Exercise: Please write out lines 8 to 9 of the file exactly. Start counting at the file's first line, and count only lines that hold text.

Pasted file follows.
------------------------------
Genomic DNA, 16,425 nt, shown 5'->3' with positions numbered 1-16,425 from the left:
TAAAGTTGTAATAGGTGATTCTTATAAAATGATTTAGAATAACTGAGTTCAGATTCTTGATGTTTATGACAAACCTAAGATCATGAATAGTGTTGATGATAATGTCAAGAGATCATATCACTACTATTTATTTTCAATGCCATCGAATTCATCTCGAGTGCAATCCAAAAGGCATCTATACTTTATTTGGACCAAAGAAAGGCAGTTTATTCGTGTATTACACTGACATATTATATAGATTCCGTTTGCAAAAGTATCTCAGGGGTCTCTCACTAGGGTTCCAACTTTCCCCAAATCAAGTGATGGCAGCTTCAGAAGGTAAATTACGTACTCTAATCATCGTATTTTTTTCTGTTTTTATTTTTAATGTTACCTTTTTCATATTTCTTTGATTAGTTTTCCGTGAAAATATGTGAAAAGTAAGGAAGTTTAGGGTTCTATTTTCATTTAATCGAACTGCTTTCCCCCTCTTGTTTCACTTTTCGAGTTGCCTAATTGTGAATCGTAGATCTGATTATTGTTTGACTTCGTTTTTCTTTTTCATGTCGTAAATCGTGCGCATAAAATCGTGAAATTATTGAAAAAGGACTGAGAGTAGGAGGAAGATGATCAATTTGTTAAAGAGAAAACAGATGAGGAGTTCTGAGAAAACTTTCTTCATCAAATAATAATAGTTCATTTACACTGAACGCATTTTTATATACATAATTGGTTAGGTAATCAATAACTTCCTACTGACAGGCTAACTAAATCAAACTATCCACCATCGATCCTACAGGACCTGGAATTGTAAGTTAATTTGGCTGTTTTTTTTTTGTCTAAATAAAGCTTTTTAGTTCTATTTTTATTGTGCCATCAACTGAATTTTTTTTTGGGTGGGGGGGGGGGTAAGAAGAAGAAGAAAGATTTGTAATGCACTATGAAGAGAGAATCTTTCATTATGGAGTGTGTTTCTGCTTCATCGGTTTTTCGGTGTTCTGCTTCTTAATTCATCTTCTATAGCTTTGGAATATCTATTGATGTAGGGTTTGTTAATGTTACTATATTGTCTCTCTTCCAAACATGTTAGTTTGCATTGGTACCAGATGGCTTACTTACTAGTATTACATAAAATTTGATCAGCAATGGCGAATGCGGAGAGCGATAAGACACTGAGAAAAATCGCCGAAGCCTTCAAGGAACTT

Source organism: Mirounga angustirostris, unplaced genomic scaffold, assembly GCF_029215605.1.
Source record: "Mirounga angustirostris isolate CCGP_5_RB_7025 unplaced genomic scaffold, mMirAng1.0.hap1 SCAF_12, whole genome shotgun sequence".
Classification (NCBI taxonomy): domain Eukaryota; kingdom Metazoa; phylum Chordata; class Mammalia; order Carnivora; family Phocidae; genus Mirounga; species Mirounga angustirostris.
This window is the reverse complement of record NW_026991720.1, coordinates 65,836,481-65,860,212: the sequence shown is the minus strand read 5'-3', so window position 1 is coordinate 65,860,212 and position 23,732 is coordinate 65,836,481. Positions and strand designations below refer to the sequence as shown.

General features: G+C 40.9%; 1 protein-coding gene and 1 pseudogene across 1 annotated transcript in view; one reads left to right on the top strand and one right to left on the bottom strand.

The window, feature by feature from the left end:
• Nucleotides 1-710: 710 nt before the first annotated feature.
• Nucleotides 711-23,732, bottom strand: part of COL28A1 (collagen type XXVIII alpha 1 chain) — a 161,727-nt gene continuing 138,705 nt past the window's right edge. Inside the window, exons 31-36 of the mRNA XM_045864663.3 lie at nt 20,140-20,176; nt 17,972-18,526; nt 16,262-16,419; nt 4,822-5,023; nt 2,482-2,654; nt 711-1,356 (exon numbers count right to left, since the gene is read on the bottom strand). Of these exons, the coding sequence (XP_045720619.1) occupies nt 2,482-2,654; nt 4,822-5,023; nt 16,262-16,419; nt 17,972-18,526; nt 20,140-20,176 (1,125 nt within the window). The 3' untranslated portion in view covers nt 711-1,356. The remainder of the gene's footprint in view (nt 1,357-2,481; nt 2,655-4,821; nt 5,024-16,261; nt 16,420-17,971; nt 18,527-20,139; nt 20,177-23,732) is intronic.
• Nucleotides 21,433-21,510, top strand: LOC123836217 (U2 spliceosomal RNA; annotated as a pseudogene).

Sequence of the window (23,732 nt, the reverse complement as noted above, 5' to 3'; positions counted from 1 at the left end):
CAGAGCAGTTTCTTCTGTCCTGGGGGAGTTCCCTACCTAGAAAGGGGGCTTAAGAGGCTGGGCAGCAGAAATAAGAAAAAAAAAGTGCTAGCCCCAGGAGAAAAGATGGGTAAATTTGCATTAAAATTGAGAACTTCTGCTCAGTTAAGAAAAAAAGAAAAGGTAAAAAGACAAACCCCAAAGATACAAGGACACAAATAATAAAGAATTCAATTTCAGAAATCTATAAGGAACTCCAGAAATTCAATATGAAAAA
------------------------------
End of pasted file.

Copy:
The window, feature by feature from the left end:
• Nucleotides 1-710: 710 nt before the first annotated feature.